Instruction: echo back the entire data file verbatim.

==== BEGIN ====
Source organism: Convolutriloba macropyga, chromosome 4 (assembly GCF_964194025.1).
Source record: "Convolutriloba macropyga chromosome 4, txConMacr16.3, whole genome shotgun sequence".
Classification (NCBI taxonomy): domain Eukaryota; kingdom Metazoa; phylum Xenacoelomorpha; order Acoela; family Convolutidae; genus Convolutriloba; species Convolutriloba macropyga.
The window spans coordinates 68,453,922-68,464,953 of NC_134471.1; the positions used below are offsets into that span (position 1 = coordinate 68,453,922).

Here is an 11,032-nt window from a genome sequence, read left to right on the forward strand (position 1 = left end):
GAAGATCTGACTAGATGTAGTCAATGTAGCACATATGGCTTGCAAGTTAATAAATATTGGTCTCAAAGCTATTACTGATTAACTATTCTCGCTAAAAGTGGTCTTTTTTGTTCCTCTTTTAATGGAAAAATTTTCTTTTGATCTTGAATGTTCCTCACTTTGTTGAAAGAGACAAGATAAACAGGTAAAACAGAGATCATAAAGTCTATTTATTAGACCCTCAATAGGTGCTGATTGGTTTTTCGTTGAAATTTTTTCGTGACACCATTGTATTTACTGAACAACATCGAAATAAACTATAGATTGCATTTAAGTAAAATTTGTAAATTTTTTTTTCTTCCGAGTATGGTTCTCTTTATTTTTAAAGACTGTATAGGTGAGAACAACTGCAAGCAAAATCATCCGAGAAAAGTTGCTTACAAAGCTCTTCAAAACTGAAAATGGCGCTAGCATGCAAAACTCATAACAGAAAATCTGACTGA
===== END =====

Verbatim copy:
Source organism: Convolutriloba macropyga, chromosome 4 (assembly GCF_964194025.1).
Source record: "Convolutriloba macropyga chromosome 4, txConMacr16.3, whole genome shotgun sequence".
Classification (NCBI taxonomy): domain Eukaryota; kingdom Metazoa; phylum Xenacoelomorpha; order Acoela; family Convolutidae; genus Convolutriloba; species Convolutriloba macropyga.
The window spans coordinates 68,453,922-68,464,953 of NC_134471.1; the positions used below are offsets into that span (position 1 = coordinate 68,453,922).

Here is an 11,032-nt window from a genome sequence, read left to right on the forward strand (position 1 = left end):
GAAGATCTGACTAGATGTAGTCAATGTAGCACATATGGCTTGCAAGTTAATAAATATTGGTCTCAAAGCTATTACTGATTAACTATTCTCGCTAAAAGTGGTCTTTTTTGTTCCTCTTTTAATGGAAAAATTTTCTTTTGATCTTGAATGTTCCTCACTTTGTTGAAAGAGACAAGATAAACAGGTAAAACAGAGATCATAAAGTCTATTTATTAGACCCTCAATAGGTGCTGATTGGTTTTTCGTTGAAATTTTTTCGTGACACCATTGTATTTACTGAACAACATCGAAATAAACTATAGATTGCATTTAAGTAAAATTTGTAAATTTTTTTTTCTTCCGAGTATGGTTCTCTTTATTTTTAAAGACTGTATAGGTGAGAACAACTGCAAGCAAAATCATCCGAGAAAAGTTGCTTACAAAGCTCTTCAAAACTGAAAATGGCGCTAGCATGCAAAACTCATAACAGAAAATCTGACTGA